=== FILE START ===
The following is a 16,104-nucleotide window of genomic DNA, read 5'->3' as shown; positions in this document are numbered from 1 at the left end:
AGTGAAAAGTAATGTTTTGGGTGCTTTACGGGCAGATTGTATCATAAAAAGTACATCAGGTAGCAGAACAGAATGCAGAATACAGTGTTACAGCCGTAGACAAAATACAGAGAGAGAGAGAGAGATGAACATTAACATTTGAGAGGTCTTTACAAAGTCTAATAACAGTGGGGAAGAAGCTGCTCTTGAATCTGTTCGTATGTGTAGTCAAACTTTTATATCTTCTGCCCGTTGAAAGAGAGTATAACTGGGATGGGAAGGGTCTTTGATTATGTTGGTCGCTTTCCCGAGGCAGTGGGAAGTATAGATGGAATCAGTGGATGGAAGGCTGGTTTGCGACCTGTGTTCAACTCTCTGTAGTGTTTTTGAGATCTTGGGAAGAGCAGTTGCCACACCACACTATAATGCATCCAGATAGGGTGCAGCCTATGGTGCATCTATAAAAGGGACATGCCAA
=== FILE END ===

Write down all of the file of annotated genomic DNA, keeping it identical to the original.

The following is a 16,104-nucleotide window of genomic DNA, read 5'->3' as shown; positions in this document are numbered from 1 at the left end:
AGTGAAAAGTAATGTTTTGGGTGCTTTACGGGCAGATTGTATCATAAAAAGTACATCAGGTAGCAGAACAGAATGCAGAATACAGTGTTACAGCCGTAGACAAAATACAGAGAGAGAGAGAGAGATGAACATTAACATTTGAGAGGTCTTTACAAAGTCTAATAACAGTGGGGAAGAAGCTGCTCTTGAATCTGTTCGTATGTGTAGTCAAACTTTTATATCTTCTGCCCGTTGAAAGAGAGTATAACTGGGATGGGAAGGGTCTTTGATTATGTTGGTCGCTTTCCCGAGGCAGTGGGAAGTATAGATGGAATCAGTGGATGGAAGGCTGGTTTGCGACCTGTGTTCAACTCTCTGTAGTGTTTTTGAGATCTTGGGAAGAGCAGTTGCCACACCACACTATAATGCATCCAGATAGGGTGCAGCCTATGGTGCATCTATAAAAGGGACATGCCAA